“Create a game plan on what to study so you don’t get behind. Have an accountability group that you can call to see if everyone is keeping up with assignments and studying,” Munoz said. They will sometimes let you know about things that you had no idea were assigned.”  

Her daily routine isn’t as disciplined as she would like, but her schedule is filled with Bible study, schoolwork and watching movies with her family. She enjoys going on Instagram to see what’s going on in her community; Facebook to see what’s going on in the world; YouTube for fun. 

“Do everything without complaining and give it your all. Your future patients are counting on you to study hard. They will trust you with their lives,” Munoz said. “I really like this verse, ‘Whatever you do, do it all for the glory of God, 1 Corinthians 10:31.” 

Adapting to working from home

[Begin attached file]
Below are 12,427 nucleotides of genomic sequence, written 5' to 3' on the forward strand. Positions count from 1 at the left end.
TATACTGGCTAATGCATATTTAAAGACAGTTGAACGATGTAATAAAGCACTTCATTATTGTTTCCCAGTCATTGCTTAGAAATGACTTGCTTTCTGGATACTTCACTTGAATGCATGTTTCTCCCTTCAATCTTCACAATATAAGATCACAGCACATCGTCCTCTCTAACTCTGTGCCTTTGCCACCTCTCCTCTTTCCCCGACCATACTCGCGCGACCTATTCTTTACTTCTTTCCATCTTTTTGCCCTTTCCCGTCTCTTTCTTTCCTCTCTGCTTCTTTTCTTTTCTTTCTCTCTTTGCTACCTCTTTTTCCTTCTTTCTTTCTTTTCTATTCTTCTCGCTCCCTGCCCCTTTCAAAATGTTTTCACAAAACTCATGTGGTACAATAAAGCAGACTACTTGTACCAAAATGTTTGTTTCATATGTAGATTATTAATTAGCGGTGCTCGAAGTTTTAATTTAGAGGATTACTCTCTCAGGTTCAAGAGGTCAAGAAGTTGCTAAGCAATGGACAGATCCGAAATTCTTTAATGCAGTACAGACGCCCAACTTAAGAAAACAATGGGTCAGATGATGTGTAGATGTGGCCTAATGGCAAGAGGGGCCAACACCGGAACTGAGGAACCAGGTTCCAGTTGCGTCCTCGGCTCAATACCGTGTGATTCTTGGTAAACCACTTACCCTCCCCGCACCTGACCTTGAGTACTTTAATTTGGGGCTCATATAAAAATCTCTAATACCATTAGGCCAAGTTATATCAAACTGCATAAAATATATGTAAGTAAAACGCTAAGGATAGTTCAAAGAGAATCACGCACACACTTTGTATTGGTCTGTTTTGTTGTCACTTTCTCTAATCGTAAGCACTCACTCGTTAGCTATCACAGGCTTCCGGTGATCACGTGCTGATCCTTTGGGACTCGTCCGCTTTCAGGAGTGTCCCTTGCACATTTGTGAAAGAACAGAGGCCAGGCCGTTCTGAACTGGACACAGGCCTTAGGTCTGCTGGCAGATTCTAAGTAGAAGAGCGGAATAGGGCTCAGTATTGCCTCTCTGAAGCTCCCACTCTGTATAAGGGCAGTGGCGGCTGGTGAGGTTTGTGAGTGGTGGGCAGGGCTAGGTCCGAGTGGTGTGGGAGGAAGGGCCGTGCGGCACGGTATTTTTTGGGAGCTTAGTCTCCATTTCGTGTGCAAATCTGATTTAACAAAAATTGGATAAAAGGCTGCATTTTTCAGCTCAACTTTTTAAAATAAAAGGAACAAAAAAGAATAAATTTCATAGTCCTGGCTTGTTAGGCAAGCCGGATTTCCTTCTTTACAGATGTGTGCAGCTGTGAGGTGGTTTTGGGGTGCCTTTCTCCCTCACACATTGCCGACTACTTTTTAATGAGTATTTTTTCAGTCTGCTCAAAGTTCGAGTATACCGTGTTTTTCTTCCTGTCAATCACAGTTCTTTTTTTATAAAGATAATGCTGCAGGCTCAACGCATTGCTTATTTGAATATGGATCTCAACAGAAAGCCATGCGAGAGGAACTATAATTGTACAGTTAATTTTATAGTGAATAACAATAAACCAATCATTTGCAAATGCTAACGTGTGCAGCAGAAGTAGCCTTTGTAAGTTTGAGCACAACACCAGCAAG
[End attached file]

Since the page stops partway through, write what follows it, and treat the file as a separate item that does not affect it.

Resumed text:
I was glad our city was taking action to protect its people from this pandemic, but I was also anxious how it was going to affect the lives of people from school, work and family,” said Mariana Sigala, a junior electrical engineering major. “I didn’t know what it would mean for us moving forward as a UTEP student employee. I was going to be let go.”  

Sigala works at UTEP’s College of Engineering as an engineering ambassador. She takes care of the K-12 outreach at the college, organizing tours, visits, robotics competitions and summer camps. With social distancing in effect, UTEP made many accommodations for students by helping set up networks, passing out grants for computers and allowing students to use hotspots.  

I’ve been fortunate to work from home, Sigala said. “It was challenging at first, as I had to get connected to the VPN, but various tools the university has provided have allowed me to keep working. 

Working from home has been challenging because of Sigala’s arthritis. Sitting for long periods of time tends to make her joints hurt. When she’s on campus, she walks a lot. However, in just the short amount of time she has beenworking at home, she has found ways to help herself. Taking little breaks to walk around the house or the neighborhood helps her a great deal.